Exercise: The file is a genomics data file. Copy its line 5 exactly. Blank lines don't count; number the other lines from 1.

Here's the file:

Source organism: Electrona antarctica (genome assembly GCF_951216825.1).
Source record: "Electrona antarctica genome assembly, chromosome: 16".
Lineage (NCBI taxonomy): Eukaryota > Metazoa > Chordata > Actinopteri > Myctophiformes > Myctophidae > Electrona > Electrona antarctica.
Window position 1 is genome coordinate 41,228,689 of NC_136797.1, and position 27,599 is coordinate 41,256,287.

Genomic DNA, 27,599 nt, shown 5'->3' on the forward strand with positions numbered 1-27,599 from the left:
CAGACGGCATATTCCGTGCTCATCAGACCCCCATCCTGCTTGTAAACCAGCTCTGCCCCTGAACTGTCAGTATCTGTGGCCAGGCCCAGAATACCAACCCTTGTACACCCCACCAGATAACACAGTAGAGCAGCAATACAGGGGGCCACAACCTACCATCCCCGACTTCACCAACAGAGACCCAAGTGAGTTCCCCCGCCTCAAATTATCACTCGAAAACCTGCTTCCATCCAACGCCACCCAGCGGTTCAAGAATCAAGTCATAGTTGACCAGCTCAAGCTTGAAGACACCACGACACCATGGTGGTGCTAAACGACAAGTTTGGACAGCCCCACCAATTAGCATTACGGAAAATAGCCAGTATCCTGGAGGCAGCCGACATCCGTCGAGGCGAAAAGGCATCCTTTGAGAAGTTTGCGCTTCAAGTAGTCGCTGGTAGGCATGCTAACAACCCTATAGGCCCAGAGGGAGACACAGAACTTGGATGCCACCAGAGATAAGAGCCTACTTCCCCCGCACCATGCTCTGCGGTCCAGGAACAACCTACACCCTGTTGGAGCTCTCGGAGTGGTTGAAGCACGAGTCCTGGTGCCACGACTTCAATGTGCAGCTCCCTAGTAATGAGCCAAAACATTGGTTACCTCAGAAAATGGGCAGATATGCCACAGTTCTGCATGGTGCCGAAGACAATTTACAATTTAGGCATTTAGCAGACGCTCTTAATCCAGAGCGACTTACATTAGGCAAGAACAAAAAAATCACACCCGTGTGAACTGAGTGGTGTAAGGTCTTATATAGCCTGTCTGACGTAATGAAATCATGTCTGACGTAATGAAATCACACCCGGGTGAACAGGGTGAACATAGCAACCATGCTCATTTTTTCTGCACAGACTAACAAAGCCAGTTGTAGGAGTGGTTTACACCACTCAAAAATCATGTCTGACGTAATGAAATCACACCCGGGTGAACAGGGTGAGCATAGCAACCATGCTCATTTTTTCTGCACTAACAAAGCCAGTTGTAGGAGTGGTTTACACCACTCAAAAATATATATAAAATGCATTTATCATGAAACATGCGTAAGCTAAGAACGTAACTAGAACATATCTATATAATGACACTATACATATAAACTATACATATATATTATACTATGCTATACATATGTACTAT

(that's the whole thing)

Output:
Genomic DNA, 27,599 nt, shown 5'->3' on the forward strand with positions numbered 1-27,599 from the left: